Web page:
Iris talks about growing up in Hong Kong with Chinese and Belgian parents who didn't cook, while Lynda discusses having parents from Northern China and a mom who cooked Chinese at home but incorporated meals in that they enjoyed from other cultures.

We move on to how we fed ourselves in college. Lynda hated her college meal plan at NYU whereas Iris embraced the Lucky Charms and Taco Bell chicken quesadillas at St. John's. But we both started to learn how to feed ourselves, thanks to roommates' influence. We end the conversation in the present day with what are now our go-to cuisines and meals.

Before we end the show, we do a not-so-quick quickfire session and ask each other ridiculous food questions. Find out Lynda's most recent shameful food experience and what Iris thinks is wrong with Jolibee (Filipino friends, cover your ears!)

Hope you like this special episode. We'd love to hear about how your upbringing shaped your food habits. Drop us a line on Facebook, Instagram, or Twitter, or email us at feastmeetswestpodcast@gmail.com. Back to regular programming in two weeks!

Interview with Matt Le-Khac of An Choi

This week we have another full-length interview for you! This episode is Lynda’s chat with Matt Le-Khac, head chef at An Choi, a Vietnamese eatery in the Lower East Side of New York City. You may have heard him on our episode, “When Life Gives You Baguettes, Make Banh Mi.”

In this interview you won’t just learn about banh mi, but also about how Matt became the head chef at An Choi after pursuing a doctorate in bio-chemistry, why cilantro might not be the right herb to use in your pho, how DJ-ing is like serving food, and the differences between selling Vietnamese food in Vietnam and in New York.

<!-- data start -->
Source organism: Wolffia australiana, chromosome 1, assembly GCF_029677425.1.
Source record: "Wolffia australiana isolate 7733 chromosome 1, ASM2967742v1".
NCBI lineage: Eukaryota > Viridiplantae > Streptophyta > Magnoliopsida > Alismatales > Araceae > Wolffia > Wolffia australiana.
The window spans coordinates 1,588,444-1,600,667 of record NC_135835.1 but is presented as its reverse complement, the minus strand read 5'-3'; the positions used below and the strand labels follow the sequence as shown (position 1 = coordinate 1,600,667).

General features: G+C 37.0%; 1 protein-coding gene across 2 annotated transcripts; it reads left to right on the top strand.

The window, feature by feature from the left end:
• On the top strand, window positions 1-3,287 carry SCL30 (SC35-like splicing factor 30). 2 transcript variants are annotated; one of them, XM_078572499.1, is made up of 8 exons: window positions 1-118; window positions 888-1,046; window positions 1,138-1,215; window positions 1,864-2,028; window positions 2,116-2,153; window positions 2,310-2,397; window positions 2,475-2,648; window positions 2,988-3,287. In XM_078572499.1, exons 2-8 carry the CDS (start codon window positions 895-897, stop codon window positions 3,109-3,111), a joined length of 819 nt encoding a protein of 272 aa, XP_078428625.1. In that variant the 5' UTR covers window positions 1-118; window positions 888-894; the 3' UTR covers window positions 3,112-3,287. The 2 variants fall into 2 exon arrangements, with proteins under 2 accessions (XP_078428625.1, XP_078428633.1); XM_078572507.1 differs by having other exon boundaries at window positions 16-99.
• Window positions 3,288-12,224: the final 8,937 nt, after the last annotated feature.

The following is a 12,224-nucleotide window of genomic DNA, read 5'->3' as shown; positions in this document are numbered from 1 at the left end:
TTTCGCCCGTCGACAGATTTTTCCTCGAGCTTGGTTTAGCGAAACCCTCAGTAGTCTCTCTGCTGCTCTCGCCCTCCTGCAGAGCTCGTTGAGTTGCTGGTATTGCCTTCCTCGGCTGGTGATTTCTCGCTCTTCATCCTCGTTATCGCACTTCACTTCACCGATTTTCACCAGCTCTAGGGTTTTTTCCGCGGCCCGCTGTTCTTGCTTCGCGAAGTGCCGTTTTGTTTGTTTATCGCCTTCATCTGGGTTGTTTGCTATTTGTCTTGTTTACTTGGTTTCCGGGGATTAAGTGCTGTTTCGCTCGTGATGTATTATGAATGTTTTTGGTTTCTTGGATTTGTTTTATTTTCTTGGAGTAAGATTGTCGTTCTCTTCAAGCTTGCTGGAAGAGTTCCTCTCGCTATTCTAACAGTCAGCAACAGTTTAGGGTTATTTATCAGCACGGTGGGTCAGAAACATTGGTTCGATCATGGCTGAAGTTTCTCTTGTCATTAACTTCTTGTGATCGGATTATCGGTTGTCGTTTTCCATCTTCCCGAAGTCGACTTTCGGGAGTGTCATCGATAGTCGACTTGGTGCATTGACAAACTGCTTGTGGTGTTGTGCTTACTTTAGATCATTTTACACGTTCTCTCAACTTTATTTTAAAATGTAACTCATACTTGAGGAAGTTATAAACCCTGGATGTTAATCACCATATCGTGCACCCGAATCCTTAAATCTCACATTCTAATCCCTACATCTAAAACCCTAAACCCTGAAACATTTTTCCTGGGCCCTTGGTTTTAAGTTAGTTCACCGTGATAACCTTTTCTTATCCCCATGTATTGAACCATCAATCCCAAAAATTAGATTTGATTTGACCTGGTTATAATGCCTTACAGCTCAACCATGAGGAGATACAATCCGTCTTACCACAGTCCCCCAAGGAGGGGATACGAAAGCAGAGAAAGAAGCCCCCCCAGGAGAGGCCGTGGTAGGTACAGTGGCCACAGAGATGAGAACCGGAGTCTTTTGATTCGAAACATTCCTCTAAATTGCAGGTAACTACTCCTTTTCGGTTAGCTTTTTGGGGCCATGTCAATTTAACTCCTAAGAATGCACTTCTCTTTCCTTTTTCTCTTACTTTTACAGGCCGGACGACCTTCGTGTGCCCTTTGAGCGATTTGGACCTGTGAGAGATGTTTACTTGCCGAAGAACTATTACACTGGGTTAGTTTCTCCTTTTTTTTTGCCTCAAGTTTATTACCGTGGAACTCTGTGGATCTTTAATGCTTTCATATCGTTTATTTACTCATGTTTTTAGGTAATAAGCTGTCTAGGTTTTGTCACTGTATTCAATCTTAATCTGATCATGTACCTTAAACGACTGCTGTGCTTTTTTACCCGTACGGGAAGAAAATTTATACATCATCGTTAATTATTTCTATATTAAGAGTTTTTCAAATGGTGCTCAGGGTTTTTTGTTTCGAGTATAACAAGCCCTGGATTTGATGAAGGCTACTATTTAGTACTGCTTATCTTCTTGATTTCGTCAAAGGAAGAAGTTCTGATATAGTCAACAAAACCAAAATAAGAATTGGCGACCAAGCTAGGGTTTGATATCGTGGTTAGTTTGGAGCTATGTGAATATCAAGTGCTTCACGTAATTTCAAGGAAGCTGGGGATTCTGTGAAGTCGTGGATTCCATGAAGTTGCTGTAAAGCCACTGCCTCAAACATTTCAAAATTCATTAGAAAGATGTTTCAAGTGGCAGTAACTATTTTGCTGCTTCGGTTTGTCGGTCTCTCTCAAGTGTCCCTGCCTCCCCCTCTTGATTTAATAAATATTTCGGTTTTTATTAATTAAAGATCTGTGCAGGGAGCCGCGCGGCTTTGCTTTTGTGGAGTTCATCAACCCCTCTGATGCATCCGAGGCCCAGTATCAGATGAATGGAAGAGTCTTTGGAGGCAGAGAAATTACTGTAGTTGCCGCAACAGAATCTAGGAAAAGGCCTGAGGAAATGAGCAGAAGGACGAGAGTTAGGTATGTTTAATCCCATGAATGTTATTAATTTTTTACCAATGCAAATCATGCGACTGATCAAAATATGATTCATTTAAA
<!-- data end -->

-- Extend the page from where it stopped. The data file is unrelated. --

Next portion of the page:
“The heart and soul of Vietnam is in the streets. You have to be siting on the sidewalk. You have to have fifty motorbikes zooming around you, dogs walking up to you, charcoal smell drifting by. And you're sitting, eating, just enjoying it." - Matt on how street food is the essence of Vietnamese cuisine.

Enjoyed this episode? Show us some love by writing a quick review and leaving us a rating on iTunes so more people can find Feast Meets West.

The Story of Dim Sum, and Then Some

We are super excited about this week's show as it's a food we grew up eating in Hong Kong almost every weekend. This food is of course dim sum, and we tried our best to keep it under 40 minutes but we just had so much to say on the topic.

You'll hear from Wilson Tang, owner of Nom Wah Tea Parlor, the oldest dim sum restaurant in New York City, as well as Alex Chau, owner of Ding Dim 1968 in Hong Kong which celebrates the master chef's (his uncle) 50 years of craftsmanship.

We explain what exactly this cuisine is, and more importantly, its place in the tradition of yum cha of the Cantonese people. We touch on the possibly anecdotal history of how dim sum was born and the yum cha etiquette of tapping your fingers to thank someone for pouring tea for you.

We name the three must-know dim sum dishes, and share our personal favorites. And as it turns out, neither Lynda nor Iris is opposed to sucking on chicken feet.